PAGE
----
The authors present a case of permanent visual loss secondary to occipital lobe calcification in coeliac disease, the first reported such case. The 58-year-old man had been diagnosed with coeliac disease 20 years prior to his visual investigations and had a 40 year history of poor vision that had never been fully investigated. He was found to have significantly reduced visual acuity of less than 6/60 bilaterally and a right homonymous inferior quadrantanopia. His optic discs appeared to be normal, however CT and MRI scans revealed bilateral occipital calcification. The mechanisms for visual loss from coeliac disease are largely unknown, the authors suggest that a major cause is genetic and immunological, leading to inflammatory changes resulting in cerebral calcification and damage to retrochiasmal CNS tissue.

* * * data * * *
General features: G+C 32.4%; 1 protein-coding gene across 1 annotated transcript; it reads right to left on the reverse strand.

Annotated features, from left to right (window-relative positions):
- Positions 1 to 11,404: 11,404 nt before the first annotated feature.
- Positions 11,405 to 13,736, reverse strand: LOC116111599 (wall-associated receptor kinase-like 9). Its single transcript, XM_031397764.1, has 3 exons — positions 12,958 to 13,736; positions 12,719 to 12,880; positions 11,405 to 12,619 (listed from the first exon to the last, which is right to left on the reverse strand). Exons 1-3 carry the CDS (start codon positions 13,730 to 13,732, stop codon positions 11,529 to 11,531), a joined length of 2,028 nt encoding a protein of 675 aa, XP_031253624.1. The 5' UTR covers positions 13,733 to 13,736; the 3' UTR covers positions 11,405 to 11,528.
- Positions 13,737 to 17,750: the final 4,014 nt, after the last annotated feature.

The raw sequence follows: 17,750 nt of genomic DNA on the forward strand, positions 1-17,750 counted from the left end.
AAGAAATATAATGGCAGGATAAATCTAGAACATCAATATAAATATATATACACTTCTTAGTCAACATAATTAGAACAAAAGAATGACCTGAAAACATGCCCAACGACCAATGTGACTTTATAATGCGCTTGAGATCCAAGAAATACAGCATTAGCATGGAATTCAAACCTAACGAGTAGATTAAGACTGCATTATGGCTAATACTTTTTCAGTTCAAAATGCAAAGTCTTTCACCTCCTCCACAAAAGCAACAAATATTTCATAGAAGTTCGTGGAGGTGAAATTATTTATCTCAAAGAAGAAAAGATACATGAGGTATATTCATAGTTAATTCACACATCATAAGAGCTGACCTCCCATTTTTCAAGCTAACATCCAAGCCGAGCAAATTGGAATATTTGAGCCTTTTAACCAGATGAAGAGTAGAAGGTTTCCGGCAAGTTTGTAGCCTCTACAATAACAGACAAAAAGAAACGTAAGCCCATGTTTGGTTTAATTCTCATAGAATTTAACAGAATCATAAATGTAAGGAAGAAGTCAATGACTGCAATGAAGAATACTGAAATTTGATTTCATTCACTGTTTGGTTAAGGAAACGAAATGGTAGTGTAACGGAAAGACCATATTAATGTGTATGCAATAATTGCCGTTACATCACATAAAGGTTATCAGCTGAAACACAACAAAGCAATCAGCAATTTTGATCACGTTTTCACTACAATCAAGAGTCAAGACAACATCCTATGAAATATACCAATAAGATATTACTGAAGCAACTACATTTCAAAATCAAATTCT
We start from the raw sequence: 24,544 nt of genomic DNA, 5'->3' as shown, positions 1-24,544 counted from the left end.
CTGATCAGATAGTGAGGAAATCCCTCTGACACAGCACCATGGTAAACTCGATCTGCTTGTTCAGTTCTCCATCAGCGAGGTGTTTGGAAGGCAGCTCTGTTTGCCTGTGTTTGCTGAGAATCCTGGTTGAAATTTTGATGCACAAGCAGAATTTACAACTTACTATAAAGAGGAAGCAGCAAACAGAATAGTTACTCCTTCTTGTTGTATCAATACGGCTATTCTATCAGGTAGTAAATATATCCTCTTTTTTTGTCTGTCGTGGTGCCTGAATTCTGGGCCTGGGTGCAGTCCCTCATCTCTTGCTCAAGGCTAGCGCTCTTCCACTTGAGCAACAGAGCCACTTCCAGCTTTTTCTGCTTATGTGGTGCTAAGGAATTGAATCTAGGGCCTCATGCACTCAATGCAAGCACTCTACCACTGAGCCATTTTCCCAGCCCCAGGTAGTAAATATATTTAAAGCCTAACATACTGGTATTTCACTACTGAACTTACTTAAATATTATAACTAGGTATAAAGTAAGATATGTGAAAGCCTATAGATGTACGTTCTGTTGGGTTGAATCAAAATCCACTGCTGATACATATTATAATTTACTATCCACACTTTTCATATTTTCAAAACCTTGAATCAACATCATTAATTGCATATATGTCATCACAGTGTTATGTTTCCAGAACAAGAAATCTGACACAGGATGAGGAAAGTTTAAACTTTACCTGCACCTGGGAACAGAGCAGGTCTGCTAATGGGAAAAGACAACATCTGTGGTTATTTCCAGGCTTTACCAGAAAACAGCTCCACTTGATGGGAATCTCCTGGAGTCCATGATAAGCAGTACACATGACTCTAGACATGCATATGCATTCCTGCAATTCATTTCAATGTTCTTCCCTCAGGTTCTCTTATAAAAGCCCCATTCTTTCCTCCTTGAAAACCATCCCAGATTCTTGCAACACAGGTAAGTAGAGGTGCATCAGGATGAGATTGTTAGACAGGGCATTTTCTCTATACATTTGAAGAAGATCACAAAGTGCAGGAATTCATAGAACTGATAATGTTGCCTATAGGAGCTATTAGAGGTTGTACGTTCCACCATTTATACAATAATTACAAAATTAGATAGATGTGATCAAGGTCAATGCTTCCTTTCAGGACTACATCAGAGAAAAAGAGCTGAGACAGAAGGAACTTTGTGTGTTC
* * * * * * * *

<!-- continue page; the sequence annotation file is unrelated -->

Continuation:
Visual loss secondary to bioccipital calcification associated with coeliac disease.
Gao Z, Varma DD, Patel S, et al.
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Claire Howard

Salford Royal NHS Foundation Trust, Salford, UK.

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